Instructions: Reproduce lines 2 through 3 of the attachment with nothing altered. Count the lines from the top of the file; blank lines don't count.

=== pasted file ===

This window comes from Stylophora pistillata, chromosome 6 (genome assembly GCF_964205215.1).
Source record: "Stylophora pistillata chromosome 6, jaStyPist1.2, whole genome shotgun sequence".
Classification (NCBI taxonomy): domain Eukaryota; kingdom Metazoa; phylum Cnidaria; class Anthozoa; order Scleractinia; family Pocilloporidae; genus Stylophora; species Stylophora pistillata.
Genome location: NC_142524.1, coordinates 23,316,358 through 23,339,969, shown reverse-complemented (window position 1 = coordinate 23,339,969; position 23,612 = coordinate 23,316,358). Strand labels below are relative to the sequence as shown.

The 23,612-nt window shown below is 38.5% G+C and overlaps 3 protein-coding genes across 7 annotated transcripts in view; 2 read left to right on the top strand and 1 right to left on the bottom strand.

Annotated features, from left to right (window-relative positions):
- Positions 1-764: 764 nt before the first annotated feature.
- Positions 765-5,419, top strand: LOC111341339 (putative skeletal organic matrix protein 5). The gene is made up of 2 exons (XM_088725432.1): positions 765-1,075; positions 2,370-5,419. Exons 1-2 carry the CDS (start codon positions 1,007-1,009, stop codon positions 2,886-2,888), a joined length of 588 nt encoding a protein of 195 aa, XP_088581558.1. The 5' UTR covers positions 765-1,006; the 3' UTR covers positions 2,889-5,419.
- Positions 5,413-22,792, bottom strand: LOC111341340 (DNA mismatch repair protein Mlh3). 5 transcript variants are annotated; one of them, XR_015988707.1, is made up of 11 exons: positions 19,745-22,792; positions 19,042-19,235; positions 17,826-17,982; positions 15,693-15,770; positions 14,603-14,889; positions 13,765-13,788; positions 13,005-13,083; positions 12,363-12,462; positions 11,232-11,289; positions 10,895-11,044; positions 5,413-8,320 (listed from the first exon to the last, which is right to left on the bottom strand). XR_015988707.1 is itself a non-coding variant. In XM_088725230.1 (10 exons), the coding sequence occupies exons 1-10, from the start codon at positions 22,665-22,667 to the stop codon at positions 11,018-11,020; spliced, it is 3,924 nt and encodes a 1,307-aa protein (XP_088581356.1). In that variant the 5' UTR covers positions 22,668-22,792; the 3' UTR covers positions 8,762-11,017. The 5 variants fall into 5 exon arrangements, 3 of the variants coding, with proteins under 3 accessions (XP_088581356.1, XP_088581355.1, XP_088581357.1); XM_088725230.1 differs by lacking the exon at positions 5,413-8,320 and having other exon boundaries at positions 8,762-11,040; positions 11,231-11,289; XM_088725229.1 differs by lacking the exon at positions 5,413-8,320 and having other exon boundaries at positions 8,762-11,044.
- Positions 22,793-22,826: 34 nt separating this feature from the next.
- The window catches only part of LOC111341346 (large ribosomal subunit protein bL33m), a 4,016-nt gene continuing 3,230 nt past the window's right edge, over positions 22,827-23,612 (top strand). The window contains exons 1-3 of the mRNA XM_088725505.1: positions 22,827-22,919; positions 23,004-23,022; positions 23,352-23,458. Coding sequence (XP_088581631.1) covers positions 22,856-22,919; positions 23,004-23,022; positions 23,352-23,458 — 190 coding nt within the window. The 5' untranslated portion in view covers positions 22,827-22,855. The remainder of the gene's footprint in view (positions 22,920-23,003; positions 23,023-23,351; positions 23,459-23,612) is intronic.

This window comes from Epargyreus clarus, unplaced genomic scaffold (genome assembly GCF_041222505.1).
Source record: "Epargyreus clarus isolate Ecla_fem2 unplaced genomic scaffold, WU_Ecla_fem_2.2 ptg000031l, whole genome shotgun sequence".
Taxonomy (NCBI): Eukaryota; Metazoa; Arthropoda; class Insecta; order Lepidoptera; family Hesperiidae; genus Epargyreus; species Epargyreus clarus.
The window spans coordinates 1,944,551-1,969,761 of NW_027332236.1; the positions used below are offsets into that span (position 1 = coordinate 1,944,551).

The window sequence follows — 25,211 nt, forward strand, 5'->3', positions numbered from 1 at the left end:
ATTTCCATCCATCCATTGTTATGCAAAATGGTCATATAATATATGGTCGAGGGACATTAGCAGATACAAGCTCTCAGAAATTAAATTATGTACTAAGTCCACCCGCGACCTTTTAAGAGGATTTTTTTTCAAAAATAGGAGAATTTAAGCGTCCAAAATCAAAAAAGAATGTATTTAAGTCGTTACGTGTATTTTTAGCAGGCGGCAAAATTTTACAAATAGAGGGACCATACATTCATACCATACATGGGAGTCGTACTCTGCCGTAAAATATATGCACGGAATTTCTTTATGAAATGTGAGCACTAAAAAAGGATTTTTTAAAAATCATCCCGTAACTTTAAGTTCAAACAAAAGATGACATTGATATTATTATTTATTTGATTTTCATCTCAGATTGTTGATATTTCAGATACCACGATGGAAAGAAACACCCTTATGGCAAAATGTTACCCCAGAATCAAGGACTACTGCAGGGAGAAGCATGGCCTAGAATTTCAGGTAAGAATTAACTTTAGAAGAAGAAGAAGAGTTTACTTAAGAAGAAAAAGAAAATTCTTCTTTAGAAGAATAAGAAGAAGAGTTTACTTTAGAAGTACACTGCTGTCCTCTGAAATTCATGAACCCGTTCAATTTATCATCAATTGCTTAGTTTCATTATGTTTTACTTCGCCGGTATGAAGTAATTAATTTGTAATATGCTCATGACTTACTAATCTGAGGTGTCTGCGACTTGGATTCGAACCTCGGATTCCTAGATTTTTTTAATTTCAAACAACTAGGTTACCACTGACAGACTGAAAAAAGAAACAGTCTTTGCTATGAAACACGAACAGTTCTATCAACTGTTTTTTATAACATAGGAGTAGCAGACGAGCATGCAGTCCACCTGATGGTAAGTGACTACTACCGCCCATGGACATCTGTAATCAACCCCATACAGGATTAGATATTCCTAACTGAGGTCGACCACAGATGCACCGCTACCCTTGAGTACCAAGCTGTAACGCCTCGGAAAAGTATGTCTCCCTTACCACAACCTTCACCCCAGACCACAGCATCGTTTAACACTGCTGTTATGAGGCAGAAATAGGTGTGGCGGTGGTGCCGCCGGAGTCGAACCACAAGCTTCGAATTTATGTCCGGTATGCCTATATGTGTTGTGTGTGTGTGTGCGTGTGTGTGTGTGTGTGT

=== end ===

Source record: "Stylophora pistillata chromosome 6, jaStyPist1.2, whole genome shotgun sequence".
Classification (NCBI taxonomy): domain Eukaryota; kingdom Metazoa; phylum Cnidaria; class Anthozoa; order Scleractinia; family Pocilloporidae; genus Stylophora; species Stylophora pistillata.